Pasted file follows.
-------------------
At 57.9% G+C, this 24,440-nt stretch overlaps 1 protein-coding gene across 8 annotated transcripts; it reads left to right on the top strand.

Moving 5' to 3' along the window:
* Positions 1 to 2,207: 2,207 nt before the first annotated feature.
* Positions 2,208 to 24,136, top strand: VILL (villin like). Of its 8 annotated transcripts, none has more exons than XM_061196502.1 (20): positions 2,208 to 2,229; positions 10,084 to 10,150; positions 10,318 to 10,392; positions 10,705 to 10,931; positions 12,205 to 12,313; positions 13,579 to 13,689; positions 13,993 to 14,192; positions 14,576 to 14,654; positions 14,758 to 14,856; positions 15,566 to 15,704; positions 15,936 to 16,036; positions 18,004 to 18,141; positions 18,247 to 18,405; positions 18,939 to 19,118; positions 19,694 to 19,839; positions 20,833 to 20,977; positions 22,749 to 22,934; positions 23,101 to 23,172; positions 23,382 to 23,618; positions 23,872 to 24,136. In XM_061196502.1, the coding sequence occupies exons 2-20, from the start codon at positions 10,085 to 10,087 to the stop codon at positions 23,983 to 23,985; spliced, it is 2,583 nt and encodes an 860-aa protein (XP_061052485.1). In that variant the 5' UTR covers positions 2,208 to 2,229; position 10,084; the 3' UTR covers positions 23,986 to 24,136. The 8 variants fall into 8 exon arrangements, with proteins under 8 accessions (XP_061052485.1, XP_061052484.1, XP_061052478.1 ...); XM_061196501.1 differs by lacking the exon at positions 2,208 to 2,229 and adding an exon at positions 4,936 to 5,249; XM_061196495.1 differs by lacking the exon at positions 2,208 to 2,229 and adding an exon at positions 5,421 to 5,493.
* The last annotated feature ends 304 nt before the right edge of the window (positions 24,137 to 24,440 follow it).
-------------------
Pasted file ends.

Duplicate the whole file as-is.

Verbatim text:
At 57.9% G+C, this 24,440-nt stretch overlaps 1 protein-coding gene across 8 annotated transcripts; it reads left to right on the top strand.

Moving 5' to 3' along the window:
* Positions 1 to 2,207: 2,207 nt before the first annotated feature.
* Positions 2,208 to 24,136, top strand: VILL (villin like). Of its 8 annotated transcripts, none has more exons than XM_061196502.1 (20): positions 2,208 to 2,229; positions 10,084 to 10,150; positions 10,318 to 10,392; positions 10,705 to 10,931; positions 12,205 to 12,313; positions 13,579 to 13,689; positions 13,993 to 14,192; positions 14,576 to 14,654; positions 14,758 to 14,856; positions 15,566 to 15,704; positions 15,936 to 16,036; positions 18,004 to 18,141; positions 18,247 to 18,405; positions 18,939 to 19,118; positions 19,694 to 19,839; positions 20,833 to 20,977; positions 22,749 to 22,934; positions 23,101 to 23,172; positions 23,382 to 23,618; positions 23,872 to 24,136. In XM_061196502.1, the coding sequence occupies exons 2-20, from the start codon at positions 10,085 to 10,087 to the stop codon at positions 23,983 to 23,985; spliced, it is 2,583 nt and encodes an 860-aa protein (XP_061052485.1). In that variant the 5' UTR covers positions 2,208 to 2,229; position 10,084; the 3' UTR covers positions 23,986 to 24,136. The 8 variants fall into 8 exon arrangements, with proteins under 8 accessions (XP_061052485.1, XP_061052484.1, XP_061052478.1 ...); XM_061196501.1 differs by lacking the exon at positions 2,208 to 2,229 and adding an exon at positions 4,936 to 5,249; XM_061196495.1 differs by lacking the exon at positions 2,208 to 2,229 and adding an exon at positions 5,421 to 5,493.
* The last annotated feature ends 304 nt before the right edge of the window (positions 24,137 to 24,440 follow it).